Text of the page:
Has the art of embroidery been consistently embraced by Fashion Houses or has there been a resurgence in recent years?
I think it always goes in phases just like all trends. Embroidery is always there in some way but can be translated in so many different techniques. Also, there are so many different platforms of fashion that it may be more popular in one and less in another at the same time.
Your studio is based in Brighton, UK - have you visited workshops and/or craftsmen in other countries that have sparked your inspiration and ignited your passion further?
I would so love to visit the amazing artisans in India that we work with for our embellishment. I really hope to do this soon. Obviously at the moment travel is very restricted but hopefully in the not too distant future this will be possible again. I am consistently amazing and spun out by the quality of work they produce. The attention to detail is incredible.
What would you say to the next generation of designers and craftsmen, with a budding interest in embroidery?
I would definitely say “go for it”. I absolutely love my job and feel very lucky to be able to have my studio and make a living from something I love. I would also say don’t expect it to be an easy ride though! Like so many crafts it can be a struggle to make a decent living and you have to be very lucky to have things fall on your lap. Generally you have to work incredibly hard to make a name for yourself. I worked a lot for free, or for very little money or sometimes for clothes (!) when I was starting out - I worked with a lot of up and coming designers and sowed a lot of seeds that had no guarantee of sprouting! One of the designers I worked with in the very early days of mine and their careers was Erdem - at the time of course I had no idea how amazing successful he would become and just worked on his embroidery for the passion and friendship involved in it at the time. Working alongside Erdem was incredible for me and his success helped to give me a name in the industry. I did all his embroidery for his first 10 shows and all his production pretty much single handed with a very small and learning team around me. It was a very exciting time and I look back at the collections with fondness.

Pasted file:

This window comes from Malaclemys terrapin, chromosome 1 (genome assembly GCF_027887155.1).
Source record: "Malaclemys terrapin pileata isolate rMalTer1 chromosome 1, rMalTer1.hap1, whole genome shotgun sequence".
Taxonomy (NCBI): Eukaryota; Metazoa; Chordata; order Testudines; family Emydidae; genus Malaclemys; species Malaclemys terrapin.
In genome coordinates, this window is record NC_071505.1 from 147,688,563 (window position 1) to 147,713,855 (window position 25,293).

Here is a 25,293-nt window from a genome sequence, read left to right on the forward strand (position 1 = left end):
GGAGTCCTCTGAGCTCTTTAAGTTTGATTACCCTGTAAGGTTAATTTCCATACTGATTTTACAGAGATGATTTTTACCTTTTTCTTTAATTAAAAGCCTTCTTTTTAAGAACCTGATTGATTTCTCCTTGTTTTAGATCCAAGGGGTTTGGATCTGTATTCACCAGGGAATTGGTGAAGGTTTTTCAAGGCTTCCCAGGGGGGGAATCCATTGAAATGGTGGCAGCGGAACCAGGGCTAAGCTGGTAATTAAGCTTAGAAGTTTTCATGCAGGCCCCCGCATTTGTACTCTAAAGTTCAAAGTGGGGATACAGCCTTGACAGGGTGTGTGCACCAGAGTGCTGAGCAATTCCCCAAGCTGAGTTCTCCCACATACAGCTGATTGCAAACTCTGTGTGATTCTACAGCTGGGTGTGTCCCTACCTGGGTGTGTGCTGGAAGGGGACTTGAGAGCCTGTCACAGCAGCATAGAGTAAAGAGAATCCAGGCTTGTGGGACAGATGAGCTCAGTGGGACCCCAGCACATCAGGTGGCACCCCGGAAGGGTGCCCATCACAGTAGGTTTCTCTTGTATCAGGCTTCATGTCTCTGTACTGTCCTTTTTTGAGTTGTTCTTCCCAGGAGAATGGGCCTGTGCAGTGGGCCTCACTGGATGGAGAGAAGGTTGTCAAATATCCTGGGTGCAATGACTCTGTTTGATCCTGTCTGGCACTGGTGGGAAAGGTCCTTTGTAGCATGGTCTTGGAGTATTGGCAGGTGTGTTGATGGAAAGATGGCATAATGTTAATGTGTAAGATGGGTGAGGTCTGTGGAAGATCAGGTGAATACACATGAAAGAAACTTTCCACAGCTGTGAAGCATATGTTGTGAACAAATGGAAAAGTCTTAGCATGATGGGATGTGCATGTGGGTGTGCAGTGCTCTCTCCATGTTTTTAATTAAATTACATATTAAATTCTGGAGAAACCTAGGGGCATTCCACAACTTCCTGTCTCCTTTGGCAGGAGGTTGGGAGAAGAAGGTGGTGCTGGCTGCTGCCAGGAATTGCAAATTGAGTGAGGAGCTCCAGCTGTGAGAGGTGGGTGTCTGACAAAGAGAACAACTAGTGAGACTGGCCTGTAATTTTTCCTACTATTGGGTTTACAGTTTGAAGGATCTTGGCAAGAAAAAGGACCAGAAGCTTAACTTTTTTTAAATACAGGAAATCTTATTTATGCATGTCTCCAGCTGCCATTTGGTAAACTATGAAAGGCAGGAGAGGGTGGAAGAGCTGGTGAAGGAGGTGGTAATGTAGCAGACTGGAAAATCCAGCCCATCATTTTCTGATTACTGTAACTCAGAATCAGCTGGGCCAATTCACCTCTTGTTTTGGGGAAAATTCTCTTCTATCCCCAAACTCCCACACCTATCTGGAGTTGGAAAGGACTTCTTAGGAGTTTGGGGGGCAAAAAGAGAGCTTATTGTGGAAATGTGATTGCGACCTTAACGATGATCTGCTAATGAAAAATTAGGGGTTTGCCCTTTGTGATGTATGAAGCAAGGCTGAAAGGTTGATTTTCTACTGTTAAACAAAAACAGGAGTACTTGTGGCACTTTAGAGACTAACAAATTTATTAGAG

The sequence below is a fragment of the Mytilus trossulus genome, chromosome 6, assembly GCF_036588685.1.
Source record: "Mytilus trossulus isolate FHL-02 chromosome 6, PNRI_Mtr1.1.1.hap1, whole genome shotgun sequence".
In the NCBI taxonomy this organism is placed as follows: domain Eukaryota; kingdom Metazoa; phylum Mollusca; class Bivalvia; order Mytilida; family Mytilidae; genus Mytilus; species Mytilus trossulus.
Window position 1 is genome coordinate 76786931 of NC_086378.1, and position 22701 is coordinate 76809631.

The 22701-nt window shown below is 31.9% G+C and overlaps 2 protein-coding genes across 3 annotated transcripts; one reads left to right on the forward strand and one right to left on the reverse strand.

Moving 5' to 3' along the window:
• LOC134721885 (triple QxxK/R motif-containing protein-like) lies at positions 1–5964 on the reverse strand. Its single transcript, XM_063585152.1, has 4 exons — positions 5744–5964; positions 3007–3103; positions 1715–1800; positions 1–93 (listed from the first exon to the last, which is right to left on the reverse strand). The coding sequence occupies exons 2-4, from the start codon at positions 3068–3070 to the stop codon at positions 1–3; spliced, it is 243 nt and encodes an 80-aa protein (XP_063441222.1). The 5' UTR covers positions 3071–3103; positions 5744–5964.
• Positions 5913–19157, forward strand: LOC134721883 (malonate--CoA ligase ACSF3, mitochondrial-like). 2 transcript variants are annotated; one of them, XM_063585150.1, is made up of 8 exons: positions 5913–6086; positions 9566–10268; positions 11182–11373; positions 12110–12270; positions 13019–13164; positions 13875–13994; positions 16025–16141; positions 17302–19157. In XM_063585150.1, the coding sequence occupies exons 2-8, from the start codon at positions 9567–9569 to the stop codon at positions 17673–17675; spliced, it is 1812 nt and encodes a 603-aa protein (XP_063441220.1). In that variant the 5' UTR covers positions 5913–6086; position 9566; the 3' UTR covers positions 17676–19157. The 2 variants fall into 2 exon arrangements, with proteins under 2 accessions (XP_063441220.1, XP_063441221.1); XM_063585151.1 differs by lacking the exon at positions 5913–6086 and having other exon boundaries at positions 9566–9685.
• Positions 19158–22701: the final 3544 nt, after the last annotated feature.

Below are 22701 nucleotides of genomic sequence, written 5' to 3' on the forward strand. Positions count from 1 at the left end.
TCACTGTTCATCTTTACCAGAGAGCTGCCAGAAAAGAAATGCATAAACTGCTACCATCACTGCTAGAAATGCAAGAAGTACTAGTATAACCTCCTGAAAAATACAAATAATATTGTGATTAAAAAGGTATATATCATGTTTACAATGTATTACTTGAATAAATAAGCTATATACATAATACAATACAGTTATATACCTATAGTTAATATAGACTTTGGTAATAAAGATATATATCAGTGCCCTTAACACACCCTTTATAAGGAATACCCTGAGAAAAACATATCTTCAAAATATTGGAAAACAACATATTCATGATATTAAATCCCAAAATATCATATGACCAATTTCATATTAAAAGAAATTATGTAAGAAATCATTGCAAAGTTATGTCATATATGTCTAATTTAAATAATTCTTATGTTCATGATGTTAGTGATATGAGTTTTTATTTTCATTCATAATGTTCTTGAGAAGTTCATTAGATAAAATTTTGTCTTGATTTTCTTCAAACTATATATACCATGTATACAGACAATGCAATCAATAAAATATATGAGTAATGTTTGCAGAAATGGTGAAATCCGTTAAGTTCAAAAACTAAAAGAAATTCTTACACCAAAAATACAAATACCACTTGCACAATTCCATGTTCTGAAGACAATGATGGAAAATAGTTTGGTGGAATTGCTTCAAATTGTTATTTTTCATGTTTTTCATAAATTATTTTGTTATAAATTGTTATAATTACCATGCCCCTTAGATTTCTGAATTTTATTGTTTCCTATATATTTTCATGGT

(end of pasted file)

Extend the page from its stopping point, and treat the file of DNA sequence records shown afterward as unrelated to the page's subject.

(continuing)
Any future plans for a Jenny King School of Embroidery?